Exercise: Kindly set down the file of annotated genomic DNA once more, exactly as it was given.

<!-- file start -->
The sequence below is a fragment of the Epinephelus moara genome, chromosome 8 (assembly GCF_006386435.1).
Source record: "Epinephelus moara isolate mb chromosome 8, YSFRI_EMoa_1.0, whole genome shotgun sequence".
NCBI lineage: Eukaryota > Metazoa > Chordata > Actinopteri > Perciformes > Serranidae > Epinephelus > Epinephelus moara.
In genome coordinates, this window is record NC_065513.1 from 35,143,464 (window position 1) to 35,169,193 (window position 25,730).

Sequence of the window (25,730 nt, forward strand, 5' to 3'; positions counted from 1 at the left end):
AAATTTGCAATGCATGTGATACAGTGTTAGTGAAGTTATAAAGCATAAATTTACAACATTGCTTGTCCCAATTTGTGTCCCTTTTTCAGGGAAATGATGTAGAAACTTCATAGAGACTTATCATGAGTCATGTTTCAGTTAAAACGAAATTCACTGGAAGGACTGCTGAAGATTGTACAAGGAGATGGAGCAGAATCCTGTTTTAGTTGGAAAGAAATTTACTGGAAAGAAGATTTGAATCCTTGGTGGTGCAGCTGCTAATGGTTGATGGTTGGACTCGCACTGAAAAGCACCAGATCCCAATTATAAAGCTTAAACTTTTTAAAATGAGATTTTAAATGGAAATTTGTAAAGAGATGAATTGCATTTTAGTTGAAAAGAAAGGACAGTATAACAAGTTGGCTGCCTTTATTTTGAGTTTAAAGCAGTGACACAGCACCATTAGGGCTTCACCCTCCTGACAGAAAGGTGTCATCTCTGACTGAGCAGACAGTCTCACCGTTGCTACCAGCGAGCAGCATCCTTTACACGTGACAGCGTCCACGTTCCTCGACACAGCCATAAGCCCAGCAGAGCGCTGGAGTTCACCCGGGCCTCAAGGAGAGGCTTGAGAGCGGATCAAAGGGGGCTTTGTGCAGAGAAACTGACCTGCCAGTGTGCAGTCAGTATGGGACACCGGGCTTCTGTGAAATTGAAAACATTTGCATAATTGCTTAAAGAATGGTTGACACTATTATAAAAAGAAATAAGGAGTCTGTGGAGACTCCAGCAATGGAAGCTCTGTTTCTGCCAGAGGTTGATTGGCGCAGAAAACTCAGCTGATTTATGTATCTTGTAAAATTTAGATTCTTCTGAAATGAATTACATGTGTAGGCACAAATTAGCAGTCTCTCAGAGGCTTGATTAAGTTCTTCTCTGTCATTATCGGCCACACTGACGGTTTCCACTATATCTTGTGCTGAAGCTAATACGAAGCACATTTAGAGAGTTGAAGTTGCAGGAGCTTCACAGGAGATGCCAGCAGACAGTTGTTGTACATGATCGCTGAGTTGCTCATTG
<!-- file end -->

The sequence below is a fragment of the Epinephelus moara genome, chromosome 8 (assembly GCF_006386435.1).
Source record: "Epinephelus moara isolate mb chromosome 8, YSFRI_EMoa_1.0, whole genome shotgun sequence".
NCBI lineage: Eukaryota > Metazoa > Chordata > Actinopteri > Perciformes > Serranidae > Epinephelus > Epinephelus moara.
In genome coordinates, this window is record NC_065513.1 from 35,143,464 (window position 1) to 35,169,193 (window position 25,730).

Sequence of the window (25,730 nt, forward strand, 5' to 3'; positions counted from 1 at the left end):
AAATTTGCAATGCATGTGATACAGTGTTAGTGAAGTTATAAAGCATAAATTTACAACATTGCTTGTCCCAATTTGTGTCCCTTTTTCAGGGAAATGATGTAGAAACTTCATAGAGACTTATCATGAGTCATGTTTCAGTTAAAACGAAATTCACTGGAAGGACTGCTGAAGATTGTACAAGGAGATGGAGCAGAATCCTGTTTTAGTTGGAAAGAAATTTACTGGAAAGAAGATTTGAATCCTTGGTGGTGCAGCTGCTAATGGTTGATGGTTGGACTCGCACTGAAAAGCACCAGATCCCAATTATAAAGCTTAAACTTTTTAAAATGAGATTTTAAATGGAAATTTGTAAAGAGATGAATTGCATTTTAGTTGAAAAGAAAGGACAGTATAACAAGTTGGCTGCCTTTATTTTGAGTTTAAAGCAGTGACACAGCACCATTAGGGCTTCACCCTCCTGACAGAAAGGTGTCATCTCTGACTGAGCAGACAGTCTCACCGTTGCTACCAGCGAGCAGCATCCTTTACACGTGACAGCGTCCACGTTCCTCGACACAGCCATAAGCCCAGCAGAGCGCTGGAGTTCACCCGGGCCTCAAGGAGAGGCTTGAGAGCGGATCAAAGGGGGCTTTGTGCAGAGAAACTGACCTGCCAGTGTGCAGTCAGTATGGGACACCGGGCTTCTGTGAAATTGAAAACATTTGCATAATTGCTTAAAGAATGGTTGACACTATTATAAAAAGAAATAAGGAGTCTGTGGAGACTCCAGCAATGGAAGCTCTGTTTCTGCCAGAGGTTGATTGGCGCAGAAAACTCAGCTGATTTATGTATCTTGTAAAATTTAGATTCTTCTGAAATGAATTACATGTGTAGGCACAAATTAGCAGTCTCTCAGAGGCTTGATTAAGTTCTTCTCTGTCATTATCGGCCACACTGACGGTTTCCACTATATCTTGTGCTGAAGCTAATACGAAGCACATTTAGAGAGTTGAAGTTGCAGGAGCTTCACAGGAGATGCCAGCAGACAGTTGTTGTACATGATCGCTGAGTTGCTCATTG